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« Reply #20 on: January 10, 2015, 08:51:41 AM »

Have you ever been visiting a parish that isn't your "home" parish and someone comes up to you and asks a question along these lines:

"Where are you from?" "Where are you visiting from?"  "Are you Orthodox?"  "What parish are you visiting from?"

My daughters and I once visited an Antiochian parish in FL for Liturgy, and it was super obvious by the mostly friendly looks that we received that folks noticed immediately that we weren't regulars.  At the end of DL when we went up to receive a blessing, the priest asked where we were from and I answered appropriately.  He came back with, "No, where are you *really* from?  These children's father is from somewhere else, that's what I mean."  A bit rude, really blunt, but I understood where he was coming from and tried to take it in that vein.  (He guessed almost correctly that my children have 'some sort of Russian/Eastern European background' -- Carpatho-Rusyn and Ukrainian, to be exact.  I think it was more because I went to kiss his hand and totally threw him off.   Grin

On the flipside, we attended a church for years where there was open unfriendliness and being aloof was the norm.  We never fit for this and many other reasons, so we left.  I've heard stories of visitors who were majorly turned off by that church within 30 seconds of entering the door.  A shame.

I'm a needy and weird introvert.   Cheesy  I want the warm greetings, but not too much intrusion with the questions.  After the questions, leave me alone with my family so that we can enjoy DL and/or the food and atmosphere in peace.  Smiley
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« Reply #21 on: January 10, 2015, 11:28:52 AM »

Blunt curiousity remains in the 'genes' of even second and third generation Americans. I've experienced that in Slavic, Greek and Arab churches over the years. People in older parishes are also surprised when 'outsiders' visit...it is hard to explain, but such questions are not usually mean spirited but merely unfiltered curiousity. I agree though that having a 'greeter' or 'greeters' to welcome visitors is a great idea, provided that the 'greeter' has tact and works with the priest (assuming he has tact, which sometimes is not the case!)
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« Reply #22 on: January 10, 2015, 12:25:33 PM »

(I put this in the Liturgy section because I normally experience this during, before or after a serves.)


Have you ever been visiting a parish that isn't your "home" parish and someone comes up to you and asks a question along these lines:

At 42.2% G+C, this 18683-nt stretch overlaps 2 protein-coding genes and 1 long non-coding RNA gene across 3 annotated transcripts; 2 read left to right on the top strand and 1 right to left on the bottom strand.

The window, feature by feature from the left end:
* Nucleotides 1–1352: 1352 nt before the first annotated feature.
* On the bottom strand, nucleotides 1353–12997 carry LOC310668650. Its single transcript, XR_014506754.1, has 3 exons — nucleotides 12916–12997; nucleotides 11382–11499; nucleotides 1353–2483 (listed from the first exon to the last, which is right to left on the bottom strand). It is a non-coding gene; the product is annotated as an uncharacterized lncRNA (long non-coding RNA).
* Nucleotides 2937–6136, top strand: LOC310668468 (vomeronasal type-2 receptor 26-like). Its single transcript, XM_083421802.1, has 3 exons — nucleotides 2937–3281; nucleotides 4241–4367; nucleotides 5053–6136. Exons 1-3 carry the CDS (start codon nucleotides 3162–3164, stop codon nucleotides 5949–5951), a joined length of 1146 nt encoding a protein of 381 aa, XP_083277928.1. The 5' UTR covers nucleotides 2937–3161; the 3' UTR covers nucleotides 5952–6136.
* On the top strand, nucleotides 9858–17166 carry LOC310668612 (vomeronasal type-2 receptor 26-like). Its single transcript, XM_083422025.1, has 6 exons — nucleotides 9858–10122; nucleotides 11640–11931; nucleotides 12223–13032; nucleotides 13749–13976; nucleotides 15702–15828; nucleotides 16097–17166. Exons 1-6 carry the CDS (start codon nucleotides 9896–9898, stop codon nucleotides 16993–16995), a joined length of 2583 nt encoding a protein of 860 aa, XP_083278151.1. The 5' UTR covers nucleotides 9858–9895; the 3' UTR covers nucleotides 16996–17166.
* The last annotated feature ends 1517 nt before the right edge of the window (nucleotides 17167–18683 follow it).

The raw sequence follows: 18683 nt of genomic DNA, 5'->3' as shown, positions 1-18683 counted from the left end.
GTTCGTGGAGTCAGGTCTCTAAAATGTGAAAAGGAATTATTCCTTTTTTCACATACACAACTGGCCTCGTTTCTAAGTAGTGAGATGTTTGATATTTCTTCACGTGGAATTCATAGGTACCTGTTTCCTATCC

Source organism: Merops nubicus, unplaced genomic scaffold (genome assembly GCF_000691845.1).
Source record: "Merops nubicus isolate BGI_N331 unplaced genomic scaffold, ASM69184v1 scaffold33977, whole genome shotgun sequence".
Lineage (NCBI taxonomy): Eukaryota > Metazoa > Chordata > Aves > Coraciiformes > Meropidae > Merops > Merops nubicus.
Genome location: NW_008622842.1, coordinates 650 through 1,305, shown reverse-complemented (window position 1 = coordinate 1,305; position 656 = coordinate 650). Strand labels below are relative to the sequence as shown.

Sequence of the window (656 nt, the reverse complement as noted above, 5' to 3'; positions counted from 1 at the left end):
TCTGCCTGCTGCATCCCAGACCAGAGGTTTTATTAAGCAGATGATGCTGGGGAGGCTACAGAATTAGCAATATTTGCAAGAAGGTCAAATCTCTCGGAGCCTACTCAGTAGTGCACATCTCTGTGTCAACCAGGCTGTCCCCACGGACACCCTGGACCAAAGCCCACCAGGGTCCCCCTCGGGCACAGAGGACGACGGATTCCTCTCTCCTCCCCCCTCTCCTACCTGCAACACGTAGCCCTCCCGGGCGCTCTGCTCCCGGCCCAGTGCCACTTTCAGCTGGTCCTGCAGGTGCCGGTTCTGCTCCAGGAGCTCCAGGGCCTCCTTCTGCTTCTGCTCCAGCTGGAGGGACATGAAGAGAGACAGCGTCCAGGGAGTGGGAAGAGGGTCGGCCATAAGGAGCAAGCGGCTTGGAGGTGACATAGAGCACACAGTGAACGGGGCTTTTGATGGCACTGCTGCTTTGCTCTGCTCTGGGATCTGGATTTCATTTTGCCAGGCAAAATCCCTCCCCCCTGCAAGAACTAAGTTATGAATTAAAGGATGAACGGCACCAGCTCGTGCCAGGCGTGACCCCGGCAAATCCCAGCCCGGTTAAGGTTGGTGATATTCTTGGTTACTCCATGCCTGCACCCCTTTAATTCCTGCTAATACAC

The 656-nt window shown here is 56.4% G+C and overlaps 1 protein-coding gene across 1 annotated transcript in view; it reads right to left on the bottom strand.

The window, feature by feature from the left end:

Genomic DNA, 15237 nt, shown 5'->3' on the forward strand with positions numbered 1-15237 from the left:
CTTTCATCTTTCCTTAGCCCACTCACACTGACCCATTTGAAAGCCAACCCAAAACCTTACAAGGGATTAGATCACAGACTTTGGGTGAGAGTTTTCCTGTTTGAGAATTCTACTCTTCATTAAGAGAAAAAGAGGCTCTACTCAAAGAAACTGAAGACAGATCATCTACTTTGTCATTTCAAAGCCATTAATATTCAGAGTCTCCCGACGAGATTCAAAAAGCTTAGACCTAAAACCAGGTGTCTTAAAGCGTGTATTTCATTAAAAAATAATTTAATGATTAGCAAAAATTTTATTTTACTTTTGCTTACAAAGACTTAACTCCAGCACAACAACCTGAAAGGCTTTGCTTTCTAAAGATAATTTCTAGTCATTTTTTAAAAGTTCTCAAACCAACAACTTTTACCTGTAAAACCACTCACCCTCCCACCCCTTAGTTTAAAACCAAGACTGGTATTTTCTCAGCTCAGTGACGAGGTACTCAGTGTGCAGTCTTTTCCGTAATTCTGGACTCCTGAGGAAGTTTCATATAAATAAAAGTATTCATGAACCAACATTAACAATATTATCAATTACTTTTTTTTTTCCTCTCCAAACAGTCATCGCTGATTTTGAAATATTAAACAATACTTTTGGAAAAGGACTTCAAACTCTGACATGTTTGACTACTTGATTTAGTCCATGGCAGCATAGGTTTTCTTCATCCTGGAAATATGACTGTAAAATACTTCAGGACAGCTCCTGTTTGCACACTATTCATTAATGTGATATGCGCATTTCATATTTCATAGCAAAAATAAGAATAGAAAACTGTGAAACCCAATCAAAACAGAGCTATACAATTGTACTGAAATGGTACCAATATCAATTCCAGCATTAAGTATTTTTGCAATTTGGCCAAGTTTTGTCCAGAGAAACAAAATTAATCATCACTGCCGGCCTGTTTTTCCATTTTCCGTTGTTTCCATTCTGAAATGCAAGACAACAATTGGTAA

"Where are you from?" "Where are you visiting from?"  "Are you Orthodox?"  "What parish are you visiting from?"


This happened to me during my first Divine Liturgy. I was so scared and shy that I didn't even dare to take the food and drinks which were obviously free for all.

But that my good sir is nothing compared to what the Evangelicals would do when you pay them a visit. They bring out the cheers, applause, sometimes even a mighty feast fit for a king. And then they would suddenly ask: "Do you know Jesus?" or "Are you Saved?" and encourage you to attend some camp, programme or call them. It's outright creepy.


Attended evangelical churches most of my life before seeking the answer from the Orthodox Church and have never seen cheers, applause, etc.   Not saying it doesn't happen, just never seen it firsthand.  Then again, I've never seen snake handling either, at least not firsthand.


Maybe it happens to new visitors? I can't say since I've never been to any Evangelical churches in the US. Haven't even set foot on US soil to begin with.
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« Reply #23 on: January 10, 2015, 01:26:22 PM »

Threads about that can be divided in two categories:
- where people whine they had been greeted
- where people whine they had not been greeted



Yeah I agree these threads are a little silly. When you walk into a parish you have to expect to find people. And anywhere you find people you will have people who act like people. Some are outgoing, some extroverted, some shy, some introverted, some loud, some quiet, some tactful, some tactless, some generous, some rude, some kind, some indifferent. Then there is another person in the equation which is you, and sometimes you are ignorant or misinterpret or misunderstand or project your own thoughts and beliefs and expectations etc.